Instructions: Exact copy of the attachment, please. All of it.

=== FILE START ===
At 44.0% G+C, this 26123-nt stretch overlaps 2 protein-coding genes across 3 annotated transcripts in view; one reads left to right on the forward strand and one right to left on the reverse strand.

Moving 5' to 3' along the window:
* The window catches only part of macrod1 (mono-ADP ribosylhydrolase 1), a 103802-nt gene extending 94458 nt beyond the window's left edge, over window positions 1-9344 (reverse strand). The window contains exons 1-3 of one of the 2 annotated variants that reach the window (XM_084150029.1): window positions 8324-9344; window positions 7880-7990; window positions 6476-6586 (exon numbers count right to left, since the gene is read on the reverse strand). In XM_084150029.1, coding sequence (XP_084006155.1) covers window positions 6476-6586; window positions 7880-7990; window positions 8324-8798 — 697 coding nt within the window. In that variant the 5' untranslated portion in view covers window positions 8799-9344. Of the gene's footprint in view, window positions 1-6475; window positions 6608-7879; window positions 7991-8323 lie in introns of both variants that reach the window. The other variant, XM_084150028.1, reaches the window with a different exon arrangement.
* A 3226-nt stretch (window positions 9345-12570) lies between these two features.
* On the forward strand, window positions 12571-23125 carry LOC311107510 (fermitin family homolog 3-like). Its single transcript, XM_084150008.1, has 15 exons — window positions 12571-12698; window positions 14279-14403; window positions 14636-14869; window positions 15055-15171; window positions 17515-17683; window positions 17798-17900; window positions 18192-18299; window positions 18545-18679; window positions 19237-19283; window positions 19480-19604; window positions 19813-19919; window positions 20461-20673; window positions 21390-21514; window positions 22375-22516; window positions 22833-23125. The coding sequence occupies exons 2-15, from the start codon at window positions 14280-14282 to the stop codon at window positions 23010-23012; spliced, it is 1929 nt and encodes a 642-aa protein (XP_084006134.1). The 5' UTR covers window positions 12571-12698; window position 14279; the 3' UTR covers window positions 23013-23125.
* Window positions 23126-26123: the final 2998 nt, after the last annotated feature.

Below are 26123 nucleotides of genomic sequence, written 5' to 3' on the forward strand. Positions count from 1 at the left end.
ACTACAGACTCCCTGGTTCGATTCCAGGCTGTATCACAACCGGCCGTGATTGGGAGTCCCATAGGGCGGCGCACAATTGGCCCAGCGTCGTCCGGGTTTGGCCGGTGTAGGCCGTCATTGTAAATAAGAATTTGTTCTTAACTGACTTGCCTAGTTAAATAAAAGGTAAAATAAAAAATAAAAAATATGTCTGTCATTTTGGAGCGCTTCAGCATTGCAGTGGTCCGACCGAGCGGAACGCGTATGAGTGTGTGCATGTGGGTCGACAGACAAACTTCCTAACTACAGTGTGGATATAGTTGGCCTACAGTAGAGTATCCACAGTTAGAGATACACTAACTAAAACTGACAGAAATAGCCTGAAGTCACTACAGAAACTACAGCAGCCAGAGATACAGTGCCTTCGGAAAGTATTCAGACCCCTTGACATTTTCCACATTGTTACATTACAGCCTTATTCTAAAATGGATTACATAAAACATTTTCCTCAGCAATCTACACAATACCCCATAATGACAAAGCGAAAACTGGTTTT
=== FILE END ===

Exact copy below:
At 44.0% G+C, this 26123-nt stretch overlaps 2 protein-coding genes across 3 annotated transcripts in view; one reads left to right on the forward strand and one right to left on the reverse strand.

Moving 5' to 3' along the window:
* The window catches only part of macrod1 (mono-ADP ribosylhydrolase 1), a 103802-nt gene extending 94458 nt beyond the window's left edge, over window positions 1-9344 (reverse strand). The window contains exons 1-3 of one of the 2 annotated variants that reach the window (XM_084150029.1): window positions 8324-9344; window positions 7880-7990; window positions 6476-6586 (exon numbers count right to left, since the gene is read on the reverse strand). In XM_084150029.1, coding sequence (XP_084006155.1) covers window positions 6476-6586; window positions 7880-7990; window positions 8324-8798 — 697 coding nt within the window. In that variant the 5' untranslated portion in view covers window positions 8799-9344. Of the gene's footprint in view, window positions 1-6475; window positions 6608-7879; window positions 7991-8323 lie in introns of both variants that reach the window. The other variant, XM_084150028.1, reaches the window with a different exon arrangement.
* A 3226-nt stretch (window positions 9345-12570) lies between these two features.
* On the forward strand, window positions 12571-23125 carry LOC311107510 (fermitin family homolog 3-like). Its single transcript, XM_084150008.1, has 15 exons — window positions 12571-12698; window positions 14279-14403; window positions 14636-14869; window positions 15055-15171; window positions 17515-17683; window positions 17798-17900; window positions 18192-18299; window positions 18545-18679; window positions 19237-19283; window positions 19480-19604; window positions 19813-19919; window positions 20461-20673; window positions 21390-21514; window positions 22375-22516; window positions 22833-23125. The coding sequence occupies exons 2-15, from the start codon at window positions 14280-14282 to the stop codon at window positions 23010-23012; spliced, it is 1929 nt and encodes a 642-aa protein (XP_084006134.1). The 5' UTR covers window positions 12571-12698; window position 14279; the 3' UTR covers window positions 23013-23125.
* Window positions 23126-26123: the final 2998 nt, after the last annotated feature.

Below are 26123 nucleotides of genomic sequence, written 5' to 3' on the forward strand. Positions count from 1 at the left end.
ACTACAGACTCCCTGGTTCGATTCCAGGCTGTATCACAACCGGCCGTGATTGGGAGTCCCATAGGGCGGCGCACAATTGGCCCAGCGTCGTCCGGGTTTGGCCGGTGTAGGCCGTCATTGTAAATAAGAATTTGTTCTTAACTGACTTGCCTAGTTAAATAAAAGGTAAAATAAAAAATAAAAAATATGTCTGTCATTTTGGAGCGCTTCAGCATTGCAGTGGTCCGACCGAGCGGAACGCGTATGAGTGTGTGCATGTGGGTCGACAGACAAACTTCCTAACTACAGTGTGGATATAGTTGGCCTACAGTAGAGTATCCACAGTTAGAGATACACTAACTAAAACTGACAGAAATAGCCTGAAGTCACTACAGAAACTACAGCAGCCAGAGATACAGTGCCTTCGGAAAGTATTCAGACCCCTTGACATTTTCCACATTGTTACATTACAGCCTTATTCTAAAATGGATTACATAAAACATTTTCCTCAGCAATCTACACAATACCCCATAATGACAAAGCGAAAACTGGTTTT